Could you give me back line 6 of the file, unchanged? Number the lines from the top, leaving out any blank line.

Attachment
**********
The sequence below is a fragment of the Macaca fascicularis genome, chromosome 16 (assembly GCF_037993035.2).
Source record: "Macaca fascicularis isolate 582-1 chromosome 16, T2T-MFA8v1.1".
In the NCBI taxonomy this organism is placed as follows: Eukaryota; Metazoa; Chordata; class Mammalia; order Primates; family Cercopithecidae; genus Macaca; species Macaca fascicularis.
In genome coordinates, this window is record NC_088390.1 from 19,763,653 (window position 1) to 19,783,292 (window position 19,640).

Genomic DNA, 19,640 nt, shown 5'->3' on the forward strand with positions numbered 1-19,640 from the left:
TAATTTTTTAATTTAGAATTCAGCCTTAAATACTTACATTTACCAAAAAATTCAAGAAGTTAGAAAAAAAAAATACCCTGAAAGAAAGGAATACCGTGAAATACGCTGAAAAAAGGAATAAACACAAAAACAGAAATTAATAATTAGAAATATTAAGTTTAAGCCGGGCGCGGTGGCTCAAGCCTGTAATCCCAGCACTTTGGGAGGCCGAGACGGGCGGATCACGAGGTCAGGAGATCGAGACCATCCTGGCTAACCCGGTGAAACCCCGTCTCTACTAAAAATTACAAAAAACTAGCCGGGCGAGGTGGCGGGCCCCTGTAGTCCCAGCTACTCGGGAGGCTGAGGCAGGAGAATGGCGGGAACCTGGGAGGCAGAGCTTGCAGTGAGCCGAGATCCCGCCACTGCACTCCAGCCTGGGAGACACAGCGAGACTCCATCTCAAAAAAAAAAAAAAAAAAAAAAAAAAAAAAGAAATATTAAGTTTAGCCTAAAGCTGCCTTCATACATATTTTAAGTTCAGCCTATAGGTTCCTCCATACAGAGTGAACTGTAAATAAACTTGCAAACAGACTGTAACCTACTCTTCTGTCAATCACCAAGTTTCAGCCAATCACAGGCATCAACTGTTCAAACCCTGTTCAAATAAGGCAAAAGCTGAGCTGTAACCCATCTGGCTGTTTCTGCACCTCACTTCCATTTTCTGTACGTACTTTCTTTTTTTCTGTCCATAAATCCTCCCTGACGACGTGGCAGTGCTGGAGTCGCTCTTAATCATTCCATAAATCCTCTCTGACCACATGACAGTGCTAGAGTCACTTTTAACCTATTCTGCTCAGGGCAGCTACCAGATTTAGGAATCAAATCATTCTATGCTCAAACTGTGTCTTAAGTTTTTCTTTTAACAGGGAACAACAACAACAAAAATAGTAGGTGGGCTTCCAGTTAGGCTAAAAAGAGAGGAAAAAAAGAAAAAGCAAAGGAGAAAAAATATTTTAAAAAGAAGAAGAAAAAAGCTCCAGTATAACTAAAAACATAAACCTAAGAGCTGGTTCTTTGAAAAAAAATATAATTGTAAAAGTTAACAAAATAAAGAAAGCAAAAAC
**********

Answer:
TAATTTTTTAATTTAGAATTCAGCCTTAAATACTTACATTTACCAAAAAATTCAAGAAGTTAGAAAAAAAAAATACCCTGAAAGAAAGGAATACCGTGAAATACGCTGAAAAAAGGAATAAACACAAAAACAGAAATTAATAATTAGAAATATTAAGTTTAAGCCGGGCGCGGTGGCTCAAGCCTGTAATCCCAGCACTTTGGGAGGCCGAGACGGGCGGATCACGAGGTCAGGAGATCGAGACCATCCTGGCTAACCCGGTGAAACCCCGTCTCTACTAAAAATTACAAAAAACTAGCCGGGCGAGGTGGCGGGCCCCTGTAGTCCCAGCTACTCGGGAGGCTGAGGCAGGAGAATGGCGGGAACCTGGGAGGCAGAGCTTGCAGTGAGCCGAGATCCCGCCACTGCACTCCAGCCTGGGAGACACAGCGAGACTCCATCTCAAAAAAAAAAAAAAAAAAAAAAAAAAAAAAGAAATATTAAGTTTAGCCTAAAGCTGCCTTCATACATATTTTAAGTTCAGCCTATAGGTTCCTCCATACAGAGTGAACTGTAAATAAACTTGCAAACAGACTGTAACCTACTCTTCTGTCAATCACCAAGTTTCAGCCAATCACAGGCATCAACTGTTCAAACCCTGTTCAAATAAGGCAAAAGCTGAGCTGTAACCCATCTGGCTGTTTCTGCACCTCACTTCCATTTTCTGTACGTACTTTCTTTTTTTCTGTCCATAAATCCTCCCTGACGACGTGGCAGTGCTGGAGTCGCTCTTAATCATTCCATAAATCCTCTCTGACCACATGACAGTGCTAGAGTCACTTTTAACCTATTCTGCTCAGGGCAGCTACCAGATTTAGGAATCAAATCATTCTATGCTCAAACTGTGTCTTAAGTTTTTCTTTTAACAGGGAACAACAACAACAAAAATAGTAGGTGGGCTTCCAGTTAGGCTAAAAAGAGAGGAAAAAAAGAAAAAGCAAAGGAGAAAAAATATTTTAAAAAGAAGAAGAAAAAAGCTCCAGTATAACTAAAAACATAAACCTAAGAGCTGGTTCTTTGAAAAAAAATATAATTGTAAAAGTTAACAAAATAAAGAAAGCAAAAAC